Full-text · Article · Jan 2016
  • Source
    • "Family systems are dynamic, with reciprocal interactions that could have impact in child sleep, as well as child sleep problems can lead to family conflicts [13]. Not least important is the role of children's sleeping disorders in their mental health in adulthood [14]. The high prevalence of sleep problems, their negative implications for children and family and the success of educational interventions emphasize the need for early screening of Sleep Disorders [15]. "
    [Show abstract] [Hide abstract]
    ABSTRACT: Background: Sleep Disorders (SlD) are frequently undervalued complaints in childhood. Several factors influence sleep, particularly socio-cultural environment and medical conditions such as breathing disorders. Poor sleep hygiene has physical, educational and social consequences. In Portugal, there are few published studies about children's sleep habits and rarely based on validated questionnaires. Aim: To study the prevalence of SlD and associated factors, in an outpatient pediatric population of a Primary Health Care Center (PHCC). Methods: Cross-sectional study of children admitted to a PHCC on a suburban area of Lisbon. Children Sleep Habits Questionnaire, validated for the Portuguese population (CSHQ-PT) for the screening of SlD (cut-off=44), was applied to parents, as well as a demographic inquiry. Body mass index z-score was evaluated. Children scoring 44 or above were sent to Pediatric Sleep Disorders consultation (PSDC). Parametric and non-parametric tests were used whenever appropriate. Results: From 128 children, 57.8% were male; the median age was 6.0 years (P25 = 5.0; P75 = 8.0). The median of cohabitants per family was 4.0 (P25 = 3.0; P75 = 5.0); 21.1% lived in a single-parent family. From CSHQ-PT, 59.4% (76) scored above the cut-off. Data showed that children from a single-parent family have more SlD (p=0.048), particularly parasomnia (p=0.019). Children with sleep disordered breathing (SDB) suffer more daytime sleepiness (p=0.034). From 63 children sent to PSDC, 33 attended. Regarding these children, a difference was found between BMI z-scores of those with and without SDB (p = 0.06).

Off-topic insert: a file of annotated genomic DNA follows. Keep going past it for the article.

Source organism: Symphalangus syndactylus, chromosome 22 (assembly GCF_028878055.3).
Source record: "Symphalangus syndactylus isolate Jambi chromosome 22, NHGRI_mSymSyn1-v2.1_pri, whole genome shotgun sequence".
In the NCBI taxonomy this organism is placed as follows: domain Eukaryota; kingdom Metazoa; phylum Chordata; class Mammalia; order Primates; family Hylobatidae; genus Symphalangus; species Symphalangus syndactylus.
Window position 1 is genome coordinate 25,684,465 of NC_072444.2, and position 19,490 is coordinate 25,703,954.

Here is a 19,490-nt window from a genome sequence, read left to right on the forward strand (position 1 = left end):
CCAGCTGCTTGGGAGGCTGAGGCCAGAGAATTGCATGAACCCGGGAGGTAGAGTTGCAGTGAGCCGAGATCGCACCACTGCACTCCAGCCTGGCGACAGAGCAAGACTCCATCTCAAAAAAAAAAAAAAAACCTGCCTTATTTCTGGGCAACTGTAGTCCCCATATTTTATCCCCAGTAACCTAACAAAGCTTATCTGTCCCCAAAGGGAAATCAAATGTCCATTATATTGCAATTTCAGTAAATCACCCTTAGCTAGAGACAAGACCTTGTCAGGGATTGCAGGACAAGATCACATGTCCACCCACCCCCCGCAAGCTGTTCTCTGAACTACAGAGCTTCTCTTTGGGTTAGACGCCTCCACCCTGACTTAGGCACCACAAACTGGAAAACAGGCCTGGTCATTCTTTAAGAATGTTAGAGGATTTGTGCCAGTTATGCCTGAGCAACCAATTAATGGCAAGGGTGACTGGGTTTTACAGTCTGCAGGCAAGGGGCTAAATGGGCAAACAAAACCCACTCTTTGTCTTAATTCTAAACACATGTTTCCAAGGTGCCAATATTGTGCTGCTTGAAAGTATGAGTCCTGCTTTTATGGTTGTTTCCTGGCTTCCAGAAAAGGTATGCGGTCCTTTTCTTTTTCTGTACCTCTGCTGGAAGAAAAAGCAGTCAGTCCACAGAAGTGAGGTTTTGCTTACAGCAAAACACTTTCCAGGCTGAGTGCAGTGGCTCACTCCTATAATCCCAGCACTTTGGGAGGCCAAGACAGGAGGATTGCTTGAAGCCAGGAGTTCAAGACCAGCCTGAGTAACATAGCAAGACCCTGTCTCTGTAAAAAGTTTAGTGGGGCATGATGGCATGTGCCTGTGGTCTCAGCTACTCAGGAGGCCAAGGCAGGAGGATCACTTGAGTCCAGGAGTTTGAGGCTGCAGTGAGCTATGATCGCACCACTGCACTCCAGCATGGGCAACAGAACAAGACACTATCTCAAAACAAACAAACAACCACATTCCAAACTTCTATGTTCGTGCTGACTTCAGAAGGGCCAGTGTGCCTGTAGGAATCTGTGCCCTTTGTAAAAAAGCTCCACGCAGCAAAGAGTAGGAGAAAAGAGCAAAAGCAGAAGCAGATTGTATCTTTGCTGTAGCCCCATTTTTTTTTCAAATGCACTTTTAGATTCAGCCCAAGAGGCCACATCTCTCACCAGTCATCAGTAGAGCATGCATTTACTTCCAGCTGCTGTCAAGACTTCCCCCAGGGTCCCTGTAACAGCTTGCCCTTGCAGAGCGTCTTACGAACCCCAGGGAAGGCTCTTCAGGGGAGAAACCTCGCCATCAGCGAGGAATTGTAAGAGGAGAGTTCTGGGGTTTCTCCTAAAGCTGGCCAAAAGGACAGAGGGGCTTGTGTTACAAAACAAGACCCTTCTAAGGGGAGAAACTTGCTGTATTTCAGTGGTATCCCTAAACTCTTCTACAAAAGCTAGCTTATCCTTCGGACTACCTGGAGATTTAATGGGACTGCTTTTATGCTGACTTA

Full-text · Article · Oct 2015 · Sleep Science